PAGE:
“Hold till Dark,” Scene Five

Near the H. Rohrbach Farm. September 17, 1862. 8:30 am.

Capt. Newton S. Manross, 16th Connecticut Infantry

It sounded as if a great hole had been opened in the earth somewhere beyond those hills. The roll of muskets and artillery had been constant since dawn. The breeze was filled with the smell of gun powder. The odor made him nauseous.

Captain Newton Manross walked between groups of soldiers. They leaned against knapsacks or stacked rifles, reading papers to each other and joking. The sound of fighting had only grown nearer in the past hours and despite the smiles the men seemed to know they would join in soon enough.

Newton checked his watch, cursed quietly, and looked around. He asked a soldier what brigade this was. Ferrero’s. And the Twenty-first Mass? The soldier pointed to the crest of a ridge and Newton set off quickly.

It all seemed so unreal, as if his life was going on without him back in Amherst. Yet he was here, with nearly a hundred thousand men, serving with a fresh regiment that had not yet seen fighting. A life spent in dark college halls, and now a soldier…stranger still, an officer. Commanding men, drilling, sleeping in the rain, marching through Maryland to catch the Rebs before they reached Ohio, or Pennsylvania, or wherever they intended to go. And then at the mountain pass watching the wounded being carried back to the hospitals. Mangled men, faceless. It seemed he had no place in this.

Newton glanced down at the ravine as he walked. A piece of the creek was visible through the trees, flat and black . The morning air held the heaviness of last night’s rain. Steam was already rising from the grass in loose wisps.

At the top of the hill was a tent beneath a group of trees. Horses were tethered nearby and staff officers strode about it. A table had been set up under the raised flap, and an officer sat there. William.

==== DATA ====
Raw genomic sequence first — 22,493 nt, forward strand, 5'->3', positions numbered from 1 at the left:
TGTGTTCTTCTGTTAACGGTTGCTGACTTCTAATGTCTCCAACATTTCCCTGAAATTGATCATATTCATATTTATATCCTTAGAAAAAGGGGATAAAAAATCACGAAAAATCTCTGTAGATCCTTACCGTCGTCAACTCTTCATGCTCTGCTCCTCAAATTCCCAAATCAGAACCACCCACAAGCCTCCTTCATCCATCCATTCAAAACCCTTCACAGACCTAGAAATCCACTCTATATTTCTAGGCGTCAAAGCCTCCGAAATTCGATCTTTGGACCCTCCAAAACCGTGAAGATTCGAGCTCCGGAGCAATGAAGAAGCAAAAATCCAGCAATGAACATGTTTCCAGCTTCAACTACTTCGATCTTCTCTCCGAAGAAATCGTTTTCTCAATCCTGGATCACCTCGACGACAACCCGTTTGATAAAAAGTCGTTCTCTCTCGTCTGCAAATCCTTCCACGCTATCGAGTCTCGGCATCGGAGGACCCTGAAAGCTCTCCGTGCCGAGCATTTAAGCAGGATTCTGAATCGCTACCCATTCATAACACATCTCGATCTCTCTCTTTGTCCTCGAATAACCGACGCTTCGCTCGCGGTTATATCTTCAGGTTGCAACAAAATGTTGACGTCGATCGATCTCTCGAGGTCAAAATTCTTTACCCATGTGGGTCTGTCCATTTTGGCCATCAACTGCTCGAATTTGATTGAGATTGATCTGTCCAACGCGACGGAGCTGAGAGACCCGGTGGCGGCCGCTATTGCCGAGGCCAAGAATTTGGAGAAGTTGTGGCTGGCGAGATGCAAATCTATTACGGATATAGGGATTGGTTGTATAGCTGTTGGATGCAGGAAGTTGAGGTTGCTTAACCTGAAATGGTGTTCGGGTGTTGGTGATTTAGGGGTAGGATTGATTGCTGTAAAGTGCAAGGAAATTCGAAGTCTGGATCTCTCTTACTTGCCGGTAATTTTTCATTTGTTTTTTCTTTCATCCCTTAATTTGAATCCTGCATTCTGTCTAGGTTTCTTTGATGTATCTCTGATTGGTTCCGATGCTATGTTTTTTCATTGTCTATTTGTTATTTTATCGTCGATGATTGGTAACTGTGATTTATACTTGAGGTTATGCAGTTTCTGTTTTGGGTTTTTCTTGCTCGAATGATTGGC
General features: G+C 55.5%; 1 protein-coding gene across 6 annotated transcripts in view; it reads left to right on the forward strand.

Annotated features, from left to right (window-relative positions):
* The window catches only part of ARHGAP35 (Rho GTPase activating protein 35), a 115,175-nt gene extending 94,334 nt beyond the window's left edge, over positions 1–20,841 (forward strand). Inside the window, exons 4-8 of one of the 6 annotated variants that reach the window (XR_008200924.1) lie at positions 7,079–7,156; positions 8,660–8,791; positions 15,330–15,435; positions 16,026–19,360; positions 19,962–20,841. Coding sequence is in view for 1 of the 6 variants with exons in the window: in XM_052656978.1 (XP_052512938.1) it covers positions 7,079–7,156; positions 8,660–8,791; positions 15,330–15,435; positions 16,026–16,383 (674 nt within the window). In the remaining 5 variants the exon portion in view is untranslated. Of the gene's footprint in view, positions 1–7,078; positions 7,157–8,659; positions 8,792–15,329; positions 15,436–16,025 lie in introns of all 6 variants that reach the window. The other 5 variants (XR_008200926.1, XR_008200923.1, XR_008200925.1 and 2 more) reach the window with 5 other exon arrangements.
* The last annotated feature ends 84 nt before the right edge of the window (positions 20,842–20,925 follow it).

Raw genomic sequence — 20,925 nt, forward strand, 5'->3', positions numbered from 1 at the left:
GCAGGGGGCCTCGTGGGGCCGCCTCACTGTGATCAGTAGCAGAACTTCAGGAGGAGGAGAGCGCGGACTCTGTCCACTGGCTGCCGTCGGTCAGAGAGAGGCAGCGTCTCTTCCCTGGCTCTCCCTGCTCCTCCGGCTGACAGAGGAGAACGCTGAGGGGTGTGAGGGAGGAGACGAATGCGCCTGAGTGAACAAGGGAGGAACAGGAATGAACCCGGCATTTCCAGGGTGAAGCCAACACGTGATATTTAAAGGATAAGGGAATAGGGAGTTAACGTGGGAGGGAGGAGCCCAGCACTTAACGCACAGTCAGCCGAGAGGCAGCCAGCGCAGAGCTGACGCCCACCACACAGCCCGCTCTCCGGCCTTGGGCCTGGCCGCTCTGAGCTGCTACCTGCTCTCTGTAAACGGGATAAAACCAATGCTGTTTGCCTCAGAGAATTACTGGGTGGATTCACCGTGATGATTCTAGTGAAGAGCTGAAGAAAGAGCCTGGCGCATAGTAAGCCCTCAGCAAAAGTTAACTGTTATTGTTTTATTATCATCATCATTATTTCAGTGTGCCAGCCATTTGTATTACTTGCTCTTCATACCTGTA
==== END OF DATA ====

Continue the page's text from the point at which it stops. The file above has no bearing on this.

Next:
Newton took off his kepi and waved it. William stood and walked out to meet him, grinning.

They clasped hands. William held his grasp. “Newton!  Newton, my God! How wonderful it is to see you!”

“Hello, Colonel,”  Newton smiled, replaced his kepi and saluted.

William returned the salute, smirking, then pulled him towards his table. “Have a seat. There’s coffee. And we’ve come by some splendid molasses!”

Newton noticed the plateful of cornbread resting on the table. His stomach twinged. “I knew I’d find you eventually. To think that we’d end up in the same Corps.”

William poured him some coffee. “You should be in this very regiment…”


“A majorship! I offered you a majorship, my friend.”

Newton took the cup with a glare,  “I think I’ve done well on my own, Colonel, thank you.” He smiled. “How’s the regiment?”

“Well enough, if you can call it a regiment. Ferrero has detailed fifty of my men for guard duty back at the mountain. We’ll only be taking a hundred and fifty rifles into battle today. Eight months ago we had full ranks…” William was smiling, but Newton could see the distress in his eyes. His command was disappearing from under him. Newton remembered Harriet clutching his arm,  asking, Was it William’s fault?